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Get A Job (2016)- Movie Review

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It is pretty common to have a few movies that languish unreleased “on the shelf” for years. Usually these are festival hits that for whatever reason are unable to get major studio backing and released. The horror anthology Trick ‘r Treat is a perfect example. Given that most original movies die a quick death in theaters – along with sequels that do not include the words “Star Wars” or “Marvel” in their titles – many movies have been going direct to home release via iTunes, Amazon, and Redbox. Former box office powerhouses Bruce Willis and Nicolas Cage seem to have cornered the market in generic cop/serial killer thrillers that never see the inside of a movie theater. I haven’t actually watched any of them but I can’t fault Bruno for wanting work between increasingly awful Die Hard movies.

For every lost gem like Trick ‘r Treat there are dozens that are on that shelf for a reason. Which brings us to today’s offering, Get A Job. Don’t be fooled by the 2016 release date, it was actually filmed in 2012 which helps explains the roster of acting talent that would sign up for this. Set during the aftermath of the last recession, this misbegotten misfire of a comedy boasts an impressive cast and saddles them in tonally inconsistent, unrealistic and largely unfunny situations. None of the actors are going to lose a job over this piffle of a movie but the director, Dylan Kidd, might.

Miles Teller leads an all-star cast as Will, an over confident millennial struggling to find a job that will let him be him and pursue his love of video making. He is dating Jillian (Anna Kendrick) and she just started a high profile job at a national firm. I think it was Johnson & Johnson but it was only mentioned once and Kendrick is largely treated as an after-thought. Brian Cranston plays Will’s dad, Roger. He just lost his job and is back out on the hunt for a new gig. Will also has a set of roommates that all have their own troubles to navigate and its largely easier to just look at the cast list on IMDB than recount them all. I have no idea how the producers got this cast even in 2012 but they squander the talent at every opportunity.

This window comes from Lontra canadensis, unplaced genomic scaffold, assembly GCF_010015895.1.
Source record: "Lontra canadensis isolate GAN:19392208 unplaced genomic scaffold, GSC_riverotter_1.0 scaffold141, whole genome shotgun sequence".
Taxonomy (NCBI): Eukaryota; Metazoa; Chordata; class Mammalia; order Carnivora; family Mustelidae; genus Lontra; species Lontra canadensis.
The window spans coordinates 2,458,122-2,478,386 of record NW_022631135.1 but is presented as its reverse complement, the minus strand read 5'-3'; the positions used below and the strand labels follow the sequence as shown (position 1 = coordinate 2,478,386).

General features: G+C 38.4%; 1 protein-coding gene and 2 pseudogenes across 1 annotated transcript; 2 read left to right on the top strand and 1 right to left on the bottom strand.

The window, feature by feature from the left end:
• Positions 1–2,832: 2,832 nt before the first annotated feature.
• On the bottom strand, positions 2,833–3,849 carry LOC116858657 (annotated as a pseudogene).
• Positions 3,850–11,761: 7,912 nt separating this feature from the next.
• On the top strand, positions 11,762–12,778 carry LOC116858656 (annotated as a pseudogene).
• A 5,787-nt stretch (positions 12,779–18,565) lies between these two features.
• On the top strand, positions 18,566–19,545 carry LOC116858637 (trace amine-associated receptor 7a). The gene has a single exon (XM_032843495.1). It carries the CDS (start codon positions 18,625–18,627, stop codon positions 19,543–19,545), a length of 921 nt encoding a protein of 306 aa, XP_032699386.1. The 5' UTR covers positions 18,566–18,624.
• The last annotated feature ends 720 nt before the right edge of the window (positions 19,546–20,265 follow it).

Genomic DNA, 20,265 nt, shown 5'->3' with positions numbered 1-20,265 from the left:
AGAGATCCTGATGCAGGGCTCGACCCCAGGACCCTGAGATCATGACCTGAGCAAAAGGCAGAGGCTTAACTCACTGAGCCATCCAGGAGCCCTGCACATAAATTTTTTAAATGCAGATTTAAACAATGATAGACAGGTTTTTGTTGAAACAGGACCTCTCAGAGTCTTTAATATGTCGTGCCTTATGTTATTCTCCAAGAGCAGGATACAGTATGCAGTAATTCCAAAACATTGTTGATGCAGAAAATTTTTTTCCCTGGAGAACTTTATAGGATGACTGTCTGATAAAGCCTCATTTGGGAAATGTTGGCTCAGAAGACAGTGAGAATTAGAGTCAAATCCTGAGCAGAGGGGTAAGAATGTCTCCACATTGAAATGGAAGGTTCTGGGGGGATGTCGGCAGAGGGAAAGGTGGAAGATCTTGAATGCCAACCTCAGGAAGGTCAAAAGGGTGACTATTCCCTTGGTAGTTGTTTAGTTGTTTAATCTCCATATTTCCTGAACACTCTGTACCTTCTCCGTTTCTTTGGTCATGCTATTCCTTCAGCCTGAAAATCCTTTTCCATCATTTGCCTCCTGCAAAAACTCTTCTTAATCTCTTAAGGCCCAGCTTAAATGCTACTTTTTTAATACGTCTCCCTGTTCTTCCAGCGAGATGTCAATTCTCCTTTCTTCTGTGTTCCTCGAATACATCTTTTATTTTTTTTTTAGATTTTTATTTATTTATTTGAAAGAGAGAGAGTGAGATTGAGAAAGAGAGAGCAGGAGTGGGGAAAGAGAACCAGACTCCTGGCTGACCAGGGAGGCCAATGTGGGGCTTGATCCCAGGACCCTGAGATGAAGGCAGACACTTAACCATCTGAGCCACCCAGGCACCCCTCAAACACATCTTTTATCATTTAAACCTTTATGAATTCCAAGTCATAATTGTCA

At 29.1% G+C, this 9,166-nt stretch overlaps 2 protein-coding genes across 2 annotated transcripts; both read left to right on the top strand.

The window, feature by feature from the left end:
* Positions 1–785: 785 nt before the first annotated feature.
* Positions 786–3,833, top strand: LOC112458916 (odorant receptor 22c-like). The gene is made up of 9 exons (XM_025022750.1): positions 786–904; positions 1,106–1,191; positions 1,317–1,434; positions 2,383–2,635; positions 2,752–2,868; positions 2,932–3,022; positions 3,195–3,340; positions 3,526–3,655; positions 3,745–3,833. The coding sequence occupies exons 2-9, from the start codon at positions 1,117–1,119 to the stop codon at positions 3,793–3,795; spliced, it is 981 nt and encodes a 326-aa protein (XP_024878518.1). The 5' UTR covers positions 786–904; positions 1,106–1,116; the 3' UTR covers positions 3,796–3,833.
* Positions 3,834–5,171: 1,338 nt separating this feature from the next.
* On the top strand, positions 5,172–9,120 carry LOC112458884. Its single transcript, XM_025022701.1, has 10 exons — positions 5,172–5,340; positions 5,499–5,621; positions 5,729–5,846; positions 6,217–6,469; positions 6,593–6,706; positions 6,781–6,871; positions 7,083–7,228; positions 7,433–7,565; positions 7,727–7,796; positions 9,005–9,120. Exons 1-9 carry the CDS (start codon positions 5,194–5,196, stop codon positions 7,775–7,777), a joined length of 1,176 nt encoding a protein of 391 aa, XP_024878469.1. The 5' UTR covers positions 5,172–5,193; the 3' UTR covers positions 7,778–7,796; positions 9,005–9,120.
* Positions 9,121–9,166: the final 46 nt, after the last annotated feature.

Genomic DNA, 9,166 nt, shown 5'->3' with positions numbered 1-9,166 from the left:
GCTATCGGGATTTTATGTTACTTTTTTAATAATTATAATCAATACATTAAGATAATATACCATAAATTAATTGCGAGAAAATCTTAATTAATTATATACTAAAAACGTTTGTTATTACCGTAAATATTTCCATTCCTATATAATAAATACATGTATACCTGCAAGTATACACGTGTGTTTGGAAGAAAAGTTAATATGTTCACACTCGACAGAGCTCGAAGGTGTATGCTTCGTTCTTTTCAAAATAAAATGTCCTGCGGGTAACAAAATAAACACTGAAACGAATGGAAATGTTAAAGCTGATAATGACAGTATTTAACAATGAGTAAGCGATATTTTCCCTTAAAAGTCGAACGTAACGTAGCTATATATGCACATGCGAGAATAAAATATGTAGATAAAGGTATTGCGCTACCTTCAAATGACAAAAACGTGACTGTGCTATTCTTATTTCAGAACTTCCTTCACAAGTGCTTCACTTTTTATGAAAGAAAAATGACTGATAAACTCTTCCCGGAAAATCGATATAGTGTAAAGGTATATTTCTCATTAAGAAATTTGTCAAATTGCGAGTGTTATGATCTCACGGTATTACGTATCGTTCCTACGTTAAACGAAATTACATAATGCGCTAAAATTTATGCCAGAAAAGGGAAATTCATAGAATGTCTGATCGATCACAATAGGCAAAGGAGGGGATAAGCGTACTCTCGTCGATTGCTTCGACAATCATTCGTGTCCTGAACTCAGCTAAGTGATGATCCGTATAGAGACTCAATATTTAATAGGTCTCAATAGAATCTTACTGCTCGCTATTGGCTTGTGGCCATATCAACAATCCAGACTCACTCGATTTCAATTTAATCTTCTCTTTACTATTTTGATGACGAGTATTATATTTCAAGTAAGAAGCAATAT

Get a Job

Those poor bastards.

Get a Job is one of the most depressing comedies I have ever seen and I’ve sat through The Love Guru. The message seems to be to follow your dreams and do what it takes to make it. Even if that includes drinking deer cum in front of your co-workers as one of our heroes does. Or creating a creepy app that allows you to locate anyone by sending a text, regardless of whether they want to be found or not. Or being forced to wear a suit to work. Which is apparently really dehumanizing and hurts Will’s individuality and we are supposed to give a damn about his sad feelings and not want to smack him upside the head and say “Put down the goddamn bong, tuck in your shirt, and go to work you entitled slacker dipshit! No one gives a fuck about your feelings!”